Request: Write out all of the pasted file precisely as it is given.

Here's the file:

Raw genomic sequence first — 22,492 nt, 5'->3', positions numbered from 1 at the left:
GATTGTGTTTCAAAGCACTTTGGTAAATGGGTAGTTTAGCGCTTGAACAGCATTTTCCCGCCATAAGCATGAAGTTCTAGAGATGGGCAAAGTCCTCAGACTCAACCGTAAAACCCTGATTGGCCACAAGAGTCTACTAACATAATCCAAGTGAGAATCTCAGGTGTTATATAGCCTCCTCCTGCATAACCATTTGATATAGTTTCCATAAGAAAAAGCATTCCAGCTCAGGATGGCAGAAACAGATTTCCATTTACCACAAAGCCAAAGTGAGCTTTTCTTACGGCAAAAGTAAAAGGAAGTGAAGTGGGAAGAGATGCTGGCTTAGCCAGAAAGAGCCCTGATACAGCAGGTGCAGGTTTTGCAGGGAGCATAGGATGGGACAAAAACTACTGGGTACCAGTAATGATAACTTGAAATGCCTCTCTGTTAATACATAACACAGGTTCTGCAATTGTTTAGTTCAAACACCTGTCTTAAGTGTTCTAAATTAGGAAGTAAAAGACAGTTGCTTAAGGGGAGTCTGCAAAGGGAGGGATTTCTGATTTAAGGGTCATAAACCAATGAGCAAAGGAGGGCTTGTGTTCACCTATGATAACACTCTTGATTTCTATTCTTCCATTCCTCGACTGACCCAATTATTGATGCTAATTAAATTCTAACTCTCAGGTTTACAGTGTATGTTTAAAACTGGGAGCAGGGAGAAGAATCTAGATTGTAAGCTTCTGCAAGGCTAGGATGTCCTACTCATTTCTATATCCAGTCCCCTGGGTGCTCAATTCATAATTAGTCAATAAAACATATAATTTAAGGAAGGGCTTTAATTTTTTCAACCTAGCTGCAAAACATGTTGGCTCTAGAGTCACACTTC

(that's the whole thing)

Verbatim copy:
Raw genomic sequence first — 22,492 nt, 5'->3', positions numbered from 1 at the left:
GATTGTGTTTCAAAGCACTTTGGTAAATGGGTAGTTTAGCGCTTGAACAGCATTTTCCCGCCATAAGCATGAAGTTCTAGAGATGGGCAAAGTCCTCAGACTCAACCGTAAAACCCTGATTGGCCACAAGAGTCTACTAACATAATCCAAGTGAGAATCTCAGGTGTTATATAGCCTCCTCCTGCATAACCATTTGATATAGTTTCCATAAGAAAAAGCATTCCAGCTCAGGATGGCAGAAACAGATTTCCATTTACCACAAAGCCAAAGTGAGCTTTTCTTACGGCAAAAGTAAAAGGAAGTGAAGTGGGAAGAGATGCTGGCTTAGCCAGAAAGAGCCCTGATACAGCAGGTGCAGGTTTTGCAGGGAGCATAGGATGGGACAAAAACTACTGGGTACCAGTAATGATAACTTGAAATGCCTCTCTGTTAATACATAACACAGGTTCTGCAATTGTTTAGTTCAAACACCTGTCTTAAGTGTTCTAAATTAGGAAGTAAAAGACAGTTGCTTAAGGGGAGTCTGCAAAGGGAGGGATTTCTGATTTAAGGGTCATAAACCAATGAGCAAAGGAGGGCTTGTGTTCACCTATGATAACACTCTTGATTTCTATTCTTCCATTCCTCGACTGACCCAATTATTGATGCTAATTAAATTCTAACTCTCAGGTTTACAGTGTATGTTTAAAACTGGGAGCAGGGAGAAGAATCTAGATTGTAAGCTTCTGCAAGGCTAGGATGTCCTACTCATTTCTATATCCAGTCCCCTGGGTGCTCAATTCATAATTAGTCAATAAAACATATAATTTAAGGAAGGGCTTTAATTTTTTCAACCTAGCTGCAAAACATGTTGGCTCTAGAGTCACACTTC